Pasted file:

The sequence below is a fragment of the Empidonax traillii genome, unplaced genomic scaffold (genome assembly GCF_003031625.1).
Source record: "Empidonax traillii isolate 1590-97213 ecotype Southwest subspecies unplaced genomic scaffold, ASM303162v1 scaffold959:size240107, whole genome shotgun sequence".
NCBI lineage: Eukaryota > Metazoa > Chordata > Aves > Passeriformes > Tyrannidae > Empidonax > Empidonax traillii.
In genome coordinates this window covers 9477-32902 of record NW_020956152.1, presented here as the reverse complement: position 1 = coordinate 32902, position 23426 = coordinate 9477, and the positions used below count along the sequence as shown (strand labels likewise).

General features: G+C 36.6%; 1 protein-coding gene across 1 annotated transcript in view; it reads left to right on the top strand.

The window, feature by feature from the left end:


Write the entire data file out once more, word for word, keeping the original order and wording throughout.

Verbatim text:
The sequence below is a fragment of the Empidonax traillii genome, unplaced genomic scaffold (genome assembly GCF_003031625.1).
Source record: "Empidonax traillii isolate 1590-97213 ecotype Southwest subspecies unplaced genomic scaffold, ASM303162v1 scaffold959:size240107, whole genome shotgun sequence".
NCBI lineage: Eukaryota > Metazoa > Chordata > Aves > Passeriformes > Tyrannidae > Empidonax > Empidonax traillii.
In genome coordinates this window covers 9477-32902 of record NW_020956152.1, presented here as the reverse complement: position 1 = coordinate 32902, position 23426 = coordinate 9477, and the positions used below count along the sequence as shown (strand labels likewise).

General features: G+C 36.6%; 1 protein-coding gene across 1 annotated transcript in view; it reads left to right on the top strand.

The window, feature by feature from the left end: